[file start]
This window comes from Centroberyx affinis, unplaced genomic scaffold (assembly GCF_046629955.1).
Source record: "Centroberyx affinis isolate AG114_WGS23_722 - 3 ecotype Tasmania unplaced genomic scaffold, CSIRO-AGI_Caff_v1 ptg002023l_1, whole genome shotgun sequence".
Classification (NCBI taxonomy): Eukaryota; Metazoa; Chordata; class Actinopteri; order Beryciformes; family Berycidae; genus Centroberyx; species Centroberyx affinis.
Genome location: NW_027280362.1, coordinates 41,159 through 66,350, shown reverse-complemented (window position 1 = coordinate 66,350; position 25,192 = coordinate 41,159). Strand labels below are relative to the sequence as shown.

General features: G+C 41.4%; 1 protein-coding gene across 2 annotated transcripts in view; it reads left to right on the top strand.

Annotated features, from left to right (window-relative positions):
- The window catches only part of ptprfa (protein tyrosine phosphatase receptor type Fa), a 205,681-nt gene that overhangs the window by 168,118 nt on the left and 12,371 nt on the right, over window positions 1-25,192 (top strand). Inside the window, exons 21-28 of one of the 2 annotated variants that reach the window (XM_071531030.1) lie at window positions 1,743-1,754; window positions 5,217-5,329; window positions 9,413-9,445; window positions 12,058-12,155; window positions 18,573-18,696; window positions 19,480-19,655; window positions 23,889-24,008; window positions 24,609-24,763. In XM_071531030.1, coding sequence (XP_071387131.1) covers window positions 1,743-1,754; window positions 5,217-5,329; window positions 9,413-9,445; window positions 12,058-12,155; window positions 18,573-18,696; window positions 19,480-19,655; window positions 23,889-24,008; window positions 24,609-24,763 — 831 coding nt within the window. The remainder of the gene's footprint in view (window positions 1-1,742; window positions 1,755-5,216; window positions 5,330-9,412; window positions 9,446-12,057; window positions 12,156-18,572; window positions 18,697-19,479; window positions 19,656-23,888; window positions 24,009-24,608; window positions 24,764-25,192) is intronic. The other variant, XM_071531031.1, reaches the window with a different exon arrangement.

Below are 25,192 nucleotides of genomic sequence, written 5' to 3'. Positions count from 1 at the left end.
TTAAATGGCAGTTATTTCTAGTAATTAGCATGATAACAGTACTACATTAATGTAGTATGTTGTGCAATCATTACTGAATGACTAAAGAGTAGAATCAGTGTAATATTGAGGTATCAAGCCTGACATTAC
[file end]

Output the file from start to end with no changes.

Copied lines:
This window comes from Centroberyx affinis, unplaced genomic scaffold (assembly GCF_046629955.1).
Source record: "Centroberyx affinis isolate AG114_WGS23_722 - 3 ecotype Tasmania unplaced genomic scaffold, CSIRO-AGI_Caff_v1 ptg002023l_1, whole genome shotgun sequence".
Classification (NCBI taxonomy): Eukaryota; Metazoa; Chordata; class Actinopteri; order Beryciformes; family Berycidae; genus Centroberyx; species Centroberyx affinis.
Genome location: NW_027280362.1, coordinates 41,159 through 66,350, shown reverse-complemented (window position 1 = coordinate 66,350; position 25,192 = coordinate 41,159). Strand labels below are relative to the sequence as shown.

General features: G+C 41.4%; 1 protein-coding gene across 2 annotated transcripts in view; it reads left to right on the top strand.

Annotated features, from left to right (window-relative positions):
- The window catches only part of ptprfa (protein tyrosine phosphatase receptor type Fa), a 205,681-nt gene that overhangs the window by 168,118 nt on the left and 12,371 nt on the right, over window positions 1-25,192 (top strand). Inside the window, exons 21-28 of one of the 2 annotated variants that reach the window (XM_071531030.1) lie at window positions 1,743-1,754; window positions 5,217-5,329; window positions 9,413-9,445; window positions 12,058-12,155; window positions 18,573-18,696; window positions 19,480-19,655; window positions 23,889-24,008; window positions 24,609-24,763. In XM_071531030.1, coding sequence (XP_071387131.1) covers window positions 1,743-1,754; window positions 5,217-5,329; window positions 9,413-9,445; window positions 12,058-12,155; window positions 18,573-18,696; window positions 19,480-19,655; window positions 23,889-24,008; window positions 24,609-24,763 — 831 coding nt within the window. The remainder of the gene's footprint in view (window positions 1-1,742; window positions 1,755-5,216; window positions 5,330-9,412; window positions 9,446-12,057; window positions 12,156-18,572; window positions 18,697-19,479; window positions 19,656-23,888; window positions 24,009-24,608; window positions 24,764-25,192) is intronic. The other variant, XM_071531031.1, reaches the window with a different exon arrangement.

Below are 25,192 nucleotides of genomic sequence, written 5' to 3'. Positions count from 1 at the left end.
TTAAATGGCAGTTATTTCTAGTAATTAGCATGATAACAGTACTACATTAATGTAGTATGTTGTGCAATCATTACTGAATGACTAAAGAGTAGAATCAGTGTAATATTGAGGTATCAAGCCTGACATTAC